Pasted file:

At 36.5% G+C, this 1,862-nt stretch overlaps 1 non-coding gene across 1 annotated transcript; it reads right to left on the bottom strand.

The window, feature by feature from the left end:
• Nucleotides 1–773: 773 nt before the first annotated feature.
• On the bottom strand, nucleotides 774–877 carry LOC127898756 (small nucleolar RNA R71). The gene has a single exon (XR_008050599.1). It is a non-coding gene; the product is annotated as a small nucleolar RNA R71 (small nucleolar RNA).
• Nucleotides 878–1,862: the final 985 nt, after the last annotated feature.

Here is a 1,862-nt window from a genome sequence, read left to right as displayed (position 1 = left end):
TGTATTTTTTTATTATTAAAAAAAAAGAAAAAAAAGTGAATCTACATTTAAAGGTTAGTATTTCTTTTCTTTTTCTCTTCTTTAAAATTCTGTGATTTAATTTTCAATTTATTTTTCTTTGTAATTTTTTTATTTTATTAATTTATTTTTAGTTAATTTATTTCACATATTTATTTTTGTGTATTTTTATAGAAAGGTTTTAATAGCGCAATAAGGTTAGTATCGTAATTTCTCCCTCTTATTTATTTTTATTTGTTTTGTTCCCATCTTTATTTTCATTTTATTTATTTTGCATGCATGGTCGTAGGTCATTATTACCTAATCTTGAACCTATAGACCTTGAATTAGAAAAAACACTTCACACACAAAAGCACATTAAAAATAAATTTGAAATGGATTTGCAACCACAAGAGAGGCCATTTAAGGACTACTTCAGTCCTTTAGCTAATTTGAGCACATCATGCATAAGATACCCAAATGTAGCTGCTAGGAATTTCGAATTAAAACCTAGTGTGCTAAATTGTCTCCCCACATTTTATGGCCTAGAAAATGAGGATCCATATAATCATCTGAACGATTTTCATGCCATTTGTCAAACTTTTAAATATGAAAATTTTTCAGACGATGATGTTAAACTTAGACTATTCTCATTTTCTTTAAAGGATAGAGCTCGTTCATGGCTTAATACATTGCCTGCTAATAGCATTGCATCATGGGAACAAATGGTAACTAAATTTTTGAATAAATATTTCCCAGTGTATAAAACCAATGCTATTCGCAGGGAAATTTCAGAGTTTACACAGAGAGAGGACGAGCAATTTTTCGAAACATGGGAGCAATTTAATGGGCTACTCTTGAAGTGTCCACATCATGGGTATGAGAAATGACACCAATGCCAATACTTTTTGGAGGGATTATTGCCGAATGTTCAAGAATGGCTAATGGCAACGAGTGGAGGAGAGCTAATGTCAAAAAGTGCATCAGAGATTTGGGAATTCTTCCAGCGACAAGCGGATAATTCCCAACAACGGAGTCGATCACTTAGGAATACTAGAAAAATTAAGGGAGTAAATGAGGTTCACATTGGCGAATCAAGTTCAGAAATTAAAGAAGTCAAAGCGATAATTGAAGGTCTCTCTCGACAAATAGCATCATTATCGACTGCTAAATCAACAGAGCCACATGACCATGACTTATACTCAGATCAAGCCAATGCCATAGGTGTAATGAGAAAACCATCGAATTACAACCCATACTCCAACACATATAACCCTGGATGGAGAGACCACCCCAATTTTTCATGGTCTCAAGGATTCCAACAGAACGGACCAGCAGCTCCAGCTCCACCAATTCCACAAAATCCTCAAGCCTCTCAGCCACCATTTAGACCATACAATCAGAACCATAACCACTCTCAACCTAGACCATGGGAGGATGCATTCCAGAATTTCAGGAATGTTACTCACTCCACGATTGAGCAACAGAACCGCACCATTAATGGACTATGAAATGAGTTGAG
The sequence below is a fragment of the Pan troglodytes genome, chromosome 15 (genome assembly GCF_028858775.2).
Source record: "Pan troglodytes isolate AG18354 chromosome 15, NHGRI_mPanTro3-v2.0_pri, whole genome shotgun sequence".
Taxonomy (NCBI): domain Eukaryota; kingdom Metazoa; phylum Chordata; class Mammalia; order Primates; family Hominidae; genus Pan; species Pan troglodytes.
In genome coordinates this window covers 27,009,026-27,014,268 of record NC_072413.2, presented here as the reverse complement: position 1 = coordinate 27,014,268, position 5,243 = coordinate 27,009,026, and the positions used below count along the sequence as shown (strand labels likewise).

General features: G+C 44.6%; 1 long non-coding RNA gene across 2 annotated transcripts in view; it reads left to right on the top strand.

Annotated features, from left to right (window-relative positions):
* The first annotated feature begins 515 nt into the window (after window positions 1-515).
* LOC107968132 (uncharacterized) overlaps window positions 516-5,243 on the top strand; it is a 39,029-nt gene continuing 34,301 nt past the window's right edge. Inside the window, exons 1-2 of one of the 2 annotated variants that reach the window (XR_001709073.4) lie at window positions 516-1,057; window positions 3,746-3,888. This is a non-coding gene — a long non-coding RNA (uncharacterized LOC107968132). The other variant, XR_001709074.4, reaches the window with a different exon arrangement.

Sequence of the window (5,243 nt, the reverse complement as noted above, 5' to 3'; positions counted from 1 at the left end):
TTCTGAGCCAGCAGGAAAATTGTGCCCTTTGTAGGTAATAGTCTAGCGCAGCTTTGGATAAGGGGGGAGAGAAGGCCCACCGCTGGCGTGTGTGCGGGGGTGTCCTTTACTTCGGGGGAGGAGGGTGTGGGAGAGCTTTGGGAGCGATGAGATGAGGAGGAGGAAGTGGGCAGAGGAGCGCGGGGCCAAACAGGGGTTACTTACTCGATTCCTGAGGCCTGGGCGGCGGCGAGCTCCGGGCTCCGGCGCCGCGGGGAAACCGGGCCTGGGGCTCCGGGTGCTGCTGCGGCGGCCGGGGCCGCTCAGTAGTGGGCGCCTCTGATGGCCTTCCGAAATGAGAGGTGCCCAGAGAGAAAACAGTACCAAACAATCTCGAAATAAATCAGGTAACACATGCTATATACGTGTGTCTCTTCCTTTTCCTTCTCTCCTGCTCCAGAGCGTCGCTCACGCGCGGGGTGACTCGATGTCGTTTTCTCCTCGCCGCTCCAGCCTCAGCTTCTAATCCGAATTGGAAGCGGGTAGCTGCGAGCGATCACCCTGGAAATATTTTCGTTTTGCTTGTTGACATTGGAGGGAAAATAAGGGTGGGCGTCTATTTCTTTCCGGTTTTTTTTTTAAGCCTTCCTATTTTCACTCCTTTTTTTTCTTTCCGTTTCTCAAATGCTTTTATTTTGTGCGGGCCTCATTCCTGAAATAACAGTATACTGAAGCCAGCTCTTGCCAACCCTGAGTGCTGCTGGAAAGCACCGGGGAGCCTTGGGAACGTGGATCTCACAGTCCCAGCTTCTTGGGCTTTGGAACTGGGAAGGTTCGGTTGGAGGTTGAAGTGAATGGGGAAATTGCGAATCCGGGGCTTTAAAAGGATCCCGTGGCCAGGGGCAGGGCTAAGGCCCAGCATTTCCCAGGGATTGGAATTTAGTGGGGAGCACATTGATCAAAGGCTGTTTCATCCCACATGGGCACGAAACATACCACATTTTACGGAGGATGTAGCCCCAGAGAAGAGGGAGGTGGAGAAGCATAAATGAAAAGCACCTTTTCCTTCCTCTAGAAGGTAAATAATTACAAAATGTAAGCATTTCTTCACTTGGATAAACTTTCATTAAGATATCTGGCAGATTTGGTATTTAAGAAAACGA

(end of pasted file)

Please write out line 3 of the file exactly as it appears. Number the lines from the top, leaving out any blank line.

• Nucleotides 1–773: 773 nt before the first annotated feature.